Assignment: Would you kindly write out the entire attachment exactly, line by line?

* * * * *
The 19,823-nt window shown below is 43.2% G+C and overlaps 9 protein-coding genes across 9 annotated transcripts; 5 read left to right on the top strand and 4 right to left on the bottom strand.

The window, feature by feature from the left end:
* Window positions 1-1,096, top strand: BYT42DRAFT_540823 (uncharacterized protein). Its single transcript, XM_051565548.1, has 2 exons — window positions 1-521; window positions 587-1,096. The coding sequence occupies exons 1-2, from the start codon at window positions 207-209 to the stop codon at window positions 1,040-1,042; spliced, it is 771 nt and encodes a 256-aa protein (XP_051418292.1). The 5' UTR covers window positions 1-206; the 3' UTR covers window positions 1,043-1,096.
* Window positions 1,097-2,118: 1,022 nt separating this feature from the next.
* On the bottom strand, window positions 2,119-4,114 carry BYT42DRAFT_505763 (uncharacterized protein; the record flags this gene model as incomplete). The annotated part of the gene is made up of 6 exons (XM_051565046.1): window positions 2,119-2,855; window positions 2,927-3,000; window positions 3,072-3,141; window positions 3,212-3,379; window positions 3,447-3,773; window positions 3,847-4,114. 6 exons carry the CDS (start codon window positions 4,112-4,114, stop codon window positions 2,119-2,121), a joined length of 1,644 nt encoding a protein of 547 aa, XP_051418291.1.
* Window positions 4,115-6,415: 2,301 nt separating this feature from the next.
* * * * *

The 19,823-nt window shown below is 43.2% G+C and overlaps 9 protein-coding genes across 9 annotated transcripts; 5 read left to right on the top strand and 4 right to left on the bottom strand.

The window, feature by feature from the left end:
* Window positions 1-1,096, top strand: BYT42DRAFT_540823 (uncharacterized protein). Its single transcript, XM_051565548.1, has 2 exons — window positions 1-521; window positions 587-1,096. The coding sequence occupies exons 1-2, from the start codon at window positions 207-209 to the stop codon at window positions 1,040-1,042; spliced, it is 771 nt and encodes a 256-aa protein (XP_051418292.1). The 5' UTR covers window positions 1-206; the 3' UTR covers window positions 1,043-1,096.
* Window positions 1,097-2,118: 1,022 nt separating this feature from the next.
* On the bottom strand, window positions 2,119-4,114 carry BYT42DRAFT_505763 (uncharacterized protein; the record flags this gene model as incomplete). The annotated part of the gene is made up of 6 exons (XM_051565046.1): window positions 2,119-2,855; window positions 2,927-3,000; window positions 3,072-3,141; window positions 3,212-3,379; window positions 3,447-3,773; window positions 3,847-4,114. 6 exons carry the CDS (start codon window positions 4,112-4,114, stop codon window positions 2,119-2,121), a joined length of 1,644 nt encoding a protein of 547 aa, XP_051418291.1.
* Window positions 4,115-6,415: 2,301 nt separating this feature from the next.